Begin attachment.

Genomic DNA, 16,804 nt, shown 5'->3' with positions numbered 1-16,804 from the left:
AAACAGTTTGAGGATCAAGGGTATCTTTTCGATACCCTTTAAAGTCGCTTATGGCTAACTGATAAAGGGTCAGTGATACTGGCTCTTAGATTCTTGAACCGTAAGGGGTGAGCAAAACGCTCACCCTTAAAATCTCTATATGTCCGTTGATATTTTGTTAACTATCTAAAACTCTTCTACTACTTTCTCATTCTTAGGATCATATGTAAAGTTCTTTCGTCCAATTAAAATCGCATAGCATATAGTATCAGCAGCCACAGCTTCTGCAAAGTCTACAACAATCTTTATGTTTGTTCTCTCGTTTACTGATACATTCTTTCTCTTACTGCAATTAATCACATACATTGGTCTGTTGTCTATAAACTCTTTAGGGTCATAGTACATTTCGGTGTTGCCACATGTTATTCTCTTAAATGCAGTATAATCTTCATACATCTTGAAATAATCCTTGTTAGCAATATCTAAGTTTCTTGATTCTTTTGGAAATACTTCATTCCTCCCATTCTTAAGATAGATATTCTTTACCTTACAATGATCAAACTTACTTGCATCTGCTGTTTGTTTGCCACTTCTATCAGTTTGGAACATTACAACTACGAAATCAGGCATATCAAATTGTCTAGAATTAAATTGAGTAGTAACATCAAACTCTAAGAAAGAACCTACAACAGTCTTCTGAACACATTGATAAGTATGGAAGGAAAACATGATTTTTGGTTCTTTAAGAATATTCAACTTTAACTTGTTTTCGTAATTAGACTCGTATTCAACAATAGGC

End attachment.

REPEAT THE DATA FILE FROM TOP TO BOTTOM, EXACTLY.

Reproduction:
Genomic DNA, 16,804 nt, shown 5'->3' with positions numbered 1-16,804 from the left:
AAACAGTTTGAGGATCAAGGGTATCTTTTCGATACCCTTTAAAGTCGCTTATGGCTAACTGATAAAGGGTCAGTGATACTGGCTCTTAGATTCTTGAACCGTAAGGGGTGAGCAAAACGCTCACCCTTAAAATCTCTATATGTCCGTTGATATTTTGTTAACTATCTAAAACTCTTCTACTACTTTCTCATTCTTAGGATCATATGTAAAGTTCTTTCGTCCAATTAAAATCGCATAGCATATAGTATCAGCAGCCACAGCTTCTGCAAAGTCTACAACAATCTTTATGTTTGTTCTCTCGTTTACTGATACATTCTTTCTCTTACTGCAATTAATCACATACATTGGTCTGTTGTCTATAAACTCTTTAGGGTCATAGTACATTTCGGTGTTGCCACATGTTATTCTCTTAAATGCAGTATAATCTTCATACATCTTGAAATAATCCTTGTTAGCAATATCTAAGTTTCTTGATTCTTTTGGAAATACTTCATTCCTCCCATTCTTAAGATAGATATTCTTTACCTTACAATGATCAAACTTACTTGCATCTGCTGTTTGTTTGCCACTTCTATCAGTTTGGAACATTACAACTACGAAATCAGGCATATCAAATTGTCTAGAATTAAATTGAGTAGTAACATCAAACTCTAAGAAAGAACCTACAACAGTCTTCTGAACACATTGATAAGTATGGAAGGAAAACATGATTTTTGGTTCTTTAAGAATATTCAACTTTAACTTGTTTTCGTAATTAGACTCGTATTCAACAATAGGC